Conway, Ehrman, Guo and Wachsman Present at Sustainability Workshop

ChBE junior Matthew Conway, Professor and Chair Sheryl Ehrman, postdoctoral research associate Dr. Juchen Guo, and Professor Eric Wachsman presented their work on solar energy, fuel cells and battery technology at the 2011 Clark School Engineering Sustainability Workshop, held in honor of Earth Day. The workshop invites faculty, students and guests from industry and government to present and propose ways to maximize technology's positive impact on the long-term availability of natural resources, and to minimize its negative impact.

In his presentation, "Sustainability of Small-Scale Development in Burkina Faso," Conway, a project leader with the University of Maryland chapter of Engineers Without Borders (EWB), described how his team's work in installing solar-powered lights, charging stations and water pumps in Africa challenged their notions of what sustainability really meant. For EWB, "sustainability" means more than what resource generates the power.

"When we send a team to Burkina Faso to install a system," he told the audience, "our number one question is, 'When we leave...will our system continue to work without us?'" Whether a lighting system could survive infestations of insects, whether a solar-powered pump could still be used by hand in the event of a failure, whether equipment could be repaired by residents with locally-available parts, and whether a solution could be replicated and expanded beyond the original installation all became part of their definition of "sustainability."

In "Energy from Sunlight: Sustainable Processing of Materials," Ehrman discussed a variety of issues affecting the adoption of solar power. In the U.S., consumers face a number of challenges when trying to convert to solar power: the technology is still expensive, government incentives are not straightforward, and buyers are faced with the uncertainty of being able to purchase replacement parts. Storage of solar energy for later use is also still problematic. She presented her own research group's potential solutions to that problem, including photoelectrochemical (PEC) systems that convert sunlight into hydrogen split from water, which could then be stored or transported. She also discussed constraints of economy, efficiency, and materials, as well as reclamation of materials that are byproducts of solar cell production.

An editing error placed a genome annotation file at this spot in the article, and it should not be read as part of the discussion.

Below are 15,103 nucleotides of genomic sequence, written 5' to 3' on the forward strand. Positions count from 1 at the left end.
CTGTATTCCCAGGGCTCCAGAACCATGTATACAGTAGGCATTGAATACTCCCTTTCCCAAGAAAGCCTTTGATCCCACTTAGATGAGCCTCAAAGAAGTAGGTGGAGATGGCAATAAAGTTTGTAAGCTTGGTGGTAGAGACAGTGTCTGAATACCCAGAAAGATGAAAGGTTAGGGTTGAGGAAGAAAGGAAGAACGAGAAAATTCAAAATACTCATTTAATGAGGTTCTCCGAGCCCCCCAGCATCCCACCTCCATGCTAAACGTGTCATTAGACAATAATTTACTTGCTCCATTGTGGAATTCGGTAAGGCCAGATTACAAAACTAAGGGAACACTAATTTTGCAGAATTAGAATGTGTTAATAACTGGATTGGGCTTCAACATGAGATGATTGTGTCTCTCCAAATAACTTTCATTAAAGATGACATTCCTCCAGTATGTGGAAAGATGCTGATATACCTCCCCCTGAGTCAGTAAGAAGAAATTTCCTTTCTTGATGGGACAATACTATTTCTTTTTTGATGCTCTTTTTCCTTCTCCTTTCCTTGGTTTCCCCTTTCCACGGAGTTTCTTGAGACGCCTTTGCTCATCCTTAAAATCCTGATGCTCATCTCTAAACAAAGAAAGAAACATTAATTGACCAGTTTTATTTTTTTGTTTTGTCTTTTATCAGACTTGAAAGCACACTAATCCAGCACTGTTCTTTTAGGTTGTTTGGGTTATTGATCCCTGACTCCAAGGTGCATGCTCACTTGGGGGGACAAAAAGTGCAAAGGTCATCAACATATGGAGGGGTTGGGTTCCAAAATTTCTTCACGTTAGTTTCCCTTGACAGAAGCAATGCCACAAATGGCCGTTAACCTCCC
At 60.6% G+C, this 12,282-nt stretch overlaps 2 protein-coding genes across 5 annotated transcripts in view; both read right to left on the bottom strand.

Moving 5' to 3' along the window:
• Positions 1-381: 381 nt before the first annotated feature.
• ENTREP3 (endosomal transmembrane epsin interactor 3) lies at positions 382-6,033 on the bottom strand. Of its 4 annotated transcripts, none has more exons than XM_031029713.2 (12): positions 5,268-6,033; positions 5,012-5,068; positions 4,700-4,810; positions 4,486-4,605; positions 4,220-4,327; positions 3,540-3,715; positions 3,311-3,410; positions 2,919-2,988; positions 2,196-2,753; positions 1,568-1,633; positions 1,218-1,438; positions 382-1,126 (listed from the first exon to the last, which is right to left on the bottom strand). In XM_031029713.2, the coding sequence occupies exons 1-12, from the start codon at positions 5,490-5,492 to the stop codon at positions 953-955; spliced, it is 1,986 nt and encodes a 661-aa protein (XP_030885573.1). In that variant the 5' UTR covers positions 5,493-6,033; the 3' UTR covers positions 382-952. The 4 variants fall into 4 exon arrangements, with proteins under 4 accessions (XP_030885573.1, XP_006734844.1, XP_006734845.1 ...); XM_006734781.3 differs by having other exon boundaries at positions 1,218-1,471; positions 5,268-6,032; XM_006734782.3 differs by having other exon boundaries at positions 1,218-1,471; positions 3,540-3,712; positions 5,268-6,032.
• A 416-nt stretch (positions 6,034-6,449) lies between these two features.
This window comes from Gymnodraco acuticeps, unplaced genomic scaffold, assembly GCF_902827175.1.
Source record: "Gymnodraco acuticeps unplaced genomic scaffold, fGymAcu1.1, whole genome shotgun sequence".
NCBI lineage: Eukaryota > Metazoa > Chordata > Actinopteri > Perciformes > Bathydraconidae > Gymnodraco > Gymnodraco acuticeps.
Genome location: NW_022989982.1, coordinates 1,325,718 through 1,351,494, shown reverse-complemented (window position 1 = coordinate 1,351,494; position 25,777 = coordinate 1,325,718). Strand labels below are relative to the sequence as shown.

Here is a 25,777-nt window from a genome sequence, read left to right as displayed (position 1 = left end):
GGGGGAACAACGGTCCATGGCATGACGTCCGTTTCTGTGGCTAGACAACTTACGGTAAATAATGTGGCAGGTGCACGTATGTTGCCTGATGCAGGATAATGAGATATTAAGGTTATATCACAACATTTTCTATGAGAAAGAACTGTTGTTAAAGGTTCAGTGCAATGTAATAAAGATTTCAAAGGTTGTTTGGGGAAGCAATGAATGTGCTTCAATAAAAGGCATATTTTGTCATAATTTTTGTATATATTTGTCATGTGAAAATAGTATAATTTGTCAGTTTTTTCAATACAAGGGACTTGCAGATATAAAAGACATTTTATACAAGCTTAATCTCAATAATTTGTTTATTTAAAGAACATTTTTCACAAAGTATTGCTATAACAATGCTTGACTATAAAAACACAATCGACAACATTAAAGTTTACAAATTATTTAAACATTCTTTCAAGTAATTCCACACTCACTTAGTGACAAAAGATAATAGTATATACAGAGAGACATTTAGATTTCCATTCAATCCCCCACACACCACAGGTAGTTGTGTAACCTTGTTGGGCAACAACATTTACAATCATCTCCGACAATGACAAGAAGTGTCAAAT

In his presentation, "Advanced Electrode Materials for Li-Ion Batteries," Guo described advances in the battery research he conducts with Assistant Professor Chunsheng Wang (joint, UMERC). The pair have been developing a new silicon-based electrode for lithium-based rechargeable batteries that can be used in vehicles, to store wind energy, or as part of a "smart grid" system. The new electrode incorporates nano-sized silicon particles into a porous 3D polymer scaffold structure capable of accommodating the silicon's large volume change during the charge/discharge process, keeping the electrode intact and increasing the lifespan of the battery. Guo also discussed a new high-power lithium-sulfer battery under development.

In "Low Temperature Solid Oxide Fuel Cells: A Transformational Energy Conversion Technology," Wachsman (joint; Department of Materials Science and Engineering), the director of the University of Maryland Energy Research Center, discussed his group's recent advances in the development of solid oxide fuel cells. These cells have the flexibility of operating on hydrogen or diesel fuel, which could make them feasible for use in vehicles before a hydrogen fuel infrastructure is in place, and allow them to remain functional after. His team is also working on reducing the cells' operating temperature to 600°C or lower in order to make them safe for automobiles. Wachsman also described his work on other types of fuel cells that could be used to power a home. Advances in cathode technology could provide ten times the power density—about 10W per cm3—at half the operating temperature than the commercially available cells currently sold by Bloom Energy.

Video of all of the event's presentations can be accessed from the Clark School Engineering Sustainability Workshop web site »

Published April 25, 2011